How Do I Create A Plan For Developing My Product?
Frequently when I work with startups, they are engaging in the design process to come up with concepts for their product without first validating their chances of success. Before even beginning the design process, here are some key pieces of information you need establish.
- Market Potential - How many potential customers are there for your product? This information can be found relatively easily on the internet, so spend sometime trying to project what your potential sales could be.
- Competitors - Who else has a product in this space? What makes my product different (better) than theirs? You must have a compelling story why someone would want to choose your product versus another. Until you can articulate this, you should hold off on the design process, unless you are hiring the designer to figure this out for you and you’re willing to invest the money for them to do a proper analysis.
- Price Points - Most products have a price point consumers expect to pay, and unless your product is really doing something disruptive to make the consumer’s life easier, they won’t pay much more than the common price points found in similar products. So think about the unique attributes of your product and do some research to discover if your product can be made within the existing price points. An easy way to do this is to figure the amount of raw materials your product will require in its final form and calculate that cost. Then add on a margin of 30% to arrive at a ballpark manufacturing cost. Remember, this number is your cost, not the price you will sell at. You will need then to figure out what your profit margin needs to be and see if that still falls within the expected price point.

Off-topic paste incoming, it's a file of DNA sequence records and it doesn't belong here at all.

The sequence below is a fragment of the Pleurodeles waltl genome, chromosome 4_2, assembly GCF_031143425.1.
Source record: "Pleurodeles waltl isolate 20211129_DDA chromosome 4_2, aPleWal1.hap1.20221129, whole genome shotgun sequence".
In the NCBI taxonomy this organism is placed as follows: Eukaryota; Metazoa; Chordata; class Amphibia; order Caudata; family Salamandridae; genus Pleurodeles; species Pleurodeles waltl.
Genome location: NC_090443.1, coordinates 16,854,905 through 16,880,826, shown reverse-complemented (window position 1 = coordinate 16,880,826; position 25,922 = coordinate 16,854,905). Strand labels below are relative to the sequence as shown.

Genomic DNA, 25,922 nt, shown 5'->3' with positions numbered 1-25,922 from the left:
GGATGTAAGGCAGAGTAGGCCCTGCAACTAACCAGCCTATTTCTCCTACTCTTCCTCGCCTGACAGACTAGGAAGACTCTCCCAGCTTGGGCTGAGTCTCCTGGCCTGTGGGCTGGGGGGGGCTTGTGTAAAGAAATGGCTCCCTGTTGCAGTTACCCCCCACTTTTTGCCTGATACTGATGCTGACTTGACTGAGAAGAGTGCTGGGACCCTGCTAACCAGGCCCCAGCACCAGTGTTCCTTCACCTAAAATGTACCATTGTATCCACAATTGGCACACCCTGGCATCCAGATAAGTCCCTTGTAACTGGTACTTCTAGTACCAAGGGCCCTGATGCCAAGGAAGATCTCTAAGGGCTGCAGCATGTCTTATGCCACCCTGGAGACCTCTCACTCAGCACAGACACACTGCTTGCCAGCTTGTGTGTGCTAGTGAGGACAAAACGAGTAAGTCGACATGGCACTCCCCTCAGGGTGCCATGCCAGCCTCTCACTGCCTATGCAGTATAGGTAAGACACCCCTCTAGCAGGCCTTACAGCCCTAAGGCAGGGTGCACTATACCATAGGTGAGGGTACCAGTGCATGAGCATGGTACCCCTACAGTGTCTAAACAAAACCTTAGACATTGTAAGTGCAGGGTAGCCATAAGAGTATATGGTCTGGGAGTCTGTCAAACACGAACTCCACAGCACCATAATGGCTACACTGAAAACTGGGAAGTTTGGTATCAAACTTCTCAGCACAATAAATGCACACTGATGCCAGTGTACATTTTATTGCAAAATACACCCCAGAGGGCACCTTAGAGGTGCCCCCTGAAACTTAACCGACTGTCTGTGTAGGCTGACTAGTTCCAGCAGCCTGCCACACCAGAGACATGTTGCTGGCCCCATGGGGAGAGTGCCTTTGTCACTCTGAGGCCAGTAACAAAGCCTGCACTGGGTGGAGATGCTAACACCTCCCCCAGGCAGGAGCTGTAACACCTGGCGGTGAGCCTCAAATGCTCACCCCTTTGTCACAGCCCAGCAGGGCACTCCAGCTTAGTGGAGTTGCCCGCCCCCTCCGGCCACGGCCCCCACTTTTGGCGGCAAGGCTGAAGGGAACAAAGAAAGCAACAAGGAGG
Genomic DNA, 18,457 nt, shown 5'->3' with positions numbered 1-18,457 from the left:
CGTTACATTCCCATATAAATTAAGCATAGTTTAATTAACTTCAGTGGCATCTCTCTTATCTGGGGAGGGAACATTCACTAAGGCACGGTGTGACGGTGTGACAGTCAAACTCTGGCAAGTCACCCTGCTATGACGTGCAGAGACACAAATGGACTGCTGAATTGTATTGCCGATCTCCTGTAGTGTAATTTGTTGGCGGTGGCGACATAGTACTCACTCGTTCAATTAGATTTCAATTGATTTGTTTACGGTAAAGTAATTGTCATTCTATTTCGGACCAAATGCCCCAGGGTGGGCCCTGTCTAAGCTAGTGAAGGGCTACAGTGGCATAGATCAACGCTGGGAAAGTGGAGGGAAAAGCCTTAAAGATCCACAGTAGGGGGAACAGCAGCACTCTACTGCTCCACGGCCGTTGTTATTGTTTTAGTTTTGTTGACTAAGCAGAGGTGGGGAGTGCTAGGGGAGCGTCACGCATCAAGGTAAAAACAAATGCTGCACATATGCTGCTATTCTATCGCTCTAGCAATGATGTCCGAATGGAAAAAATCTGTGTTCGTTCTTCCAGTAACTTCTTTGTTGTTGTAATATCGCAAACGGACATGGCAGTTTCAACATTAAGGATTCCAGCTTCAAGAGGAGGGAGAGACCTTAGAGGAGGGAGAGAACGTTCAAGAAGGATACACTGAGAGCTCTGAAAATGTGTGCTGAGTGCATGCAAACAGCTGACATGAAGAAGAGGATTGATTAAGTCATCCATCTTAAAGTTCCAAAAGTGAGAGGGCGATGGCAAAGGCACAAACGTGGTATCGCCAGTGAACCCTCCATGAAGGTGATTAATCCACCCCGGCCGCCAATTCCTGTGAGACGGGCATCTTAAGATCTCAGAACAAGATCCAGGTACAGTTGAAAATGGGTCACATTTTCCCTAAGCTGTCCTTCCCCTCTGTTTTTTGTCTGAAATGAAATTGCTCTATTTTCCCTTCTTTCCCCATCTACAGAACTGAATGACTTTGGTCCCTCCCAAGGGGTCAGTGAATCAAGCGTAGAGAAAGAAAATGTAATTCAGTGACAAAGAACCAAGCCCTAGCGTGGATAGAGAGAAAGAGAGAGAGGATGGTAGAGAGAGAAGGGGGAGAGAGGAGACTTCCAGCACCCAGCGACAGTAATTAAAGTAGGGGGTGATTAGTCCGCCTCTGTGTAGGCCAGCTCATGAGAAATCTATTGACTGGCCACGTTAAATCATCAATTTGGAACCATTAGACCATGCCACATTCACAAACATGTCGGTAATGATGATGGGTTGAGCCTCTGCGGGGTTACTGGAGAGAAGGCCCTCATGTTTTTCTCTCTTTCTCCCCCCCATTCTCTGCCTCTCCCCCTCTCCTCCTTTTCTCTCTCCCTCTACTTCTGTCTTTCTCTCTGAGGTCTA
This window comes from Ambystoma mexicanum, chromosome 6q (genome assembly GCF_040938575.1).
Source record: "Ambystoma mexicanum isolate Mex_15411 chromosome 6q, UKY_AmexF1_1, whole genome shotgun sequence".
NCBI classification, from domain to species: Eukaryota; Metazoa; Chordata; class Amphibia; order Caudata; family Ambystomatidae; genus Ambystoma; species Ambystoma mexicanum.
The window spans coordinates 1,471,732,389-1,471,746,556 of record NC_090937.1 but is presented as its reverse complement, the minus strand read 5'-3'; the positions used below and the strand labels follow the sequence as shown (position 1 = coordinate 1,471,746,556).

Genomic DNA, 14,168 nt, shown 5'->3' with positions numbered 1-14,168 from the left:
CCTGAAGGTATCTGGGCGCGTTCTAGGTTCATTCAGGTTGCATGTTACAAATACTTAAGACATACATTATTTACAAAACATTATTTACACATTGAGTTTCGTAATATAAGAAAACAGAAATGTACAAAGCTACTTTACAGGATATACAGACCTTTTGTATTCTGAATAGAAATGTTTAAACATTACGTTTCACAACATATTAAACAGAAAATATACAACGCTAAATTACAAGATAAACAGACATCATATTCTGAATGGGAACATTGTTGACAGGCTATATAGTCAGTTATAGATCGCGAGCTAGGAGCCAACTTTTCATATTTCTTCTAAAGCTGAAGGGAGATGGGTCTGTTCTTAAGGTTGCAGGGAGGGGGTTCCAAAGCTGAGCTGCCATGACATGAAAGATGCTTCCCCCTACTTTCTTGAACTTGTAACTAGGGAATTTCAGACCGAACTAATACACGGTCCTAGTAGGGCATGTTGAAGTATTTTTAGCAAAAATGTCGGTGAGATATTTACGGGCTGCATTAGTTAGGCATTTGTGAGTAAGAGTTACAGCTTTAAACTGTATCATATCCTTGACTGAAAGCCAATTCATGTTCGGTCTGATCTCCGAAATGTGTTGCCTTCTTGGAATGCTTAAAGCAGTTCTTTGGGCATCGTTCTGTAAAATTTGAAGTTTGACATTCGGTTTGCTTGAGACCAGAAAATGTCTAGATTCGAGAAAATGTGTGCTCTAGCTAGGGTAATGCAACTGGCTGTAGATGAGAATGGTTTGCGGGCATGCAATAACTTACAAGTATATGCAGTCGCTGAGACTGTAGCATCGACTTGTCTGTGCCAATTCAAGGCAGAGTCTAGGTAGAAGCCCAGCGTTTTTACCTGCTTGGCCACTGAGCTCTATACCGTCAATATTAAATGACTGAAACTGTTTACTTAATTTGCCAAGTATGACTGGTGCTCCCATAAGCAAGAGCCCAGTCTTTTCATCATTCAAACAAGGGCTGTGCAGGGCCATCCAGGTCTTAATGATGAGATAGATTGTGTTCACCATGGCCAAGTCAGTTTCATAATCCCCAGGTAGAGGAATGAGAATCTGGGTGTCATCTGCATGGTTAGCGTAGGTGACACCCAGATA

- Patent Searches - Your product may have unique characteristics that warrant filing for a patent to protect others from copying your idea. In the same way, you will want to research to make sure no one else has existing patents out there that would prevent you from selling your product. Patent searches can be done for free at the USPTO website uspto.gov. Nothing hurts worse than spending hard earned money on a design just to find out someone has a patent out there preventing you from taking your product to market.
- Regulatory Issues - Are there any regulatory requirements in existence that will dramatically affect the price of your product or expose you to liabilities if you don’t meet them.
- Level Of Investment - If you won’t have the funds needed to get a product into manufacturing, then there is not much sense in investing a lot of money to get your product fully designed. Most plastic products, for instance, will need to be injection molded. Molds for this type of process can cost thousands of dollars. Even with overseas resources, most molds will cost at least $15,000 per component.
This isn’t an exhaustive list of everything you need in your plan to launch your product, but these are some of the common things I’ve experienced. If you don’t know how to get started with some of these things, look for a designer/engineer that has this experience and pay them to help. Most experienced, quality designers/engineers have quite a bit of experience in these thing and would be happy to help, but they will also expect to be compensated appropriately.
More by Christopher Bray
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